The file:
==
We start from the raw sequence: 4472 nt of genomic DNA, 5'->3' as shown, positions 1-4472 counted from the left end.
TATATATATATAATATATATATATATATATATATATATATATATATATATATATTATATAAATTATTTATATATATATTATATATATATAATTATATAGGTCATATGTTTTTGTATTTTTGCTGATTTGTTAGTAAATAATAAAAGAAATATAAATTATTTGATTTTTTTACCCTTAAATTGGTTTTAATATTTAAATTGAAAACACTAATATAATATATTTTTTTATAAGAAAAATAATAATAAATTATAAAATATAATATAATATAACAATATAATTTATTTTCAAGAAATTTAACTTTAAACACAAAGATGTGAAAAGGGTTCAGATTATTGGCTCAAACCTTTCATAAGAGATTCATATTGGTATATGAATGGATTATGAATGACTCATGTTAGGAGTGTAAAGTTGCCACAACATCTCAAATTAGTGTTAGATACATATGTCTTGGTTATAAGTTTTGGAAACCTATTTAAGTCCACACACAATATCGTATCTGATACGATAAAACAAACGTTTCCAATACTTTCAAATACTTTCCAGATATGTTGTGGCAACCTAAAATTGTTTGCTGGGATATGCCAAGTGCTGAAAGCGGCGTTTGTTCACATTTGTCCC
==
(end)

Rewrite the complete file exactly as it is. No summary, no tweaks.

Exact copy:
We start from the raw sequence: 4472 nt of genomic DNA, 5'->3' as shown, positions 1-4472 counted from the left end.
TATATATATATAATATATATATATATATATATATATATATATATATATATATATTATATAAATTATTTATATATATATTATATATATATAATTATATAGGTCATATGTTTTTGTATTTTTGCTGATTTGTTAGTAAATAATAAAAGAAATATAAATTATTTGATTTTTTTACCCTTAAATTGGTTTTAATATTTAAATTGAAAACACTAATATAATATATTTTTTTATAAGAAAAATAATAATAAATTATAAAATATAATATAATATAACAATATAATTTATTTTCAAGAAATTTAACTTTAAACACAAAGATGTGAAAAGGGTTCAGATTATTGGCTCAAACCTTTCATAAGAGATTCATATTGGTATATGAATGGATTATGAATGACTCATGTTAGGAGTGTAAAGTTGCCACAACATCTCAAATTAGTGTTAGATACATATGTCTTGGTTATAAGTTTTGGAAACCTATTTAAGTCCACACACAATATCGTATCTGATACGATAAAACAAACGTTTCCAATACTTTCAAATACTTTCCAGATATGTTGTGGCAACCTAAAATTGTTTGCTGGGATATGCCAAGTGCTGAAAGCGGCGTTTGTTCACATTTGTCCC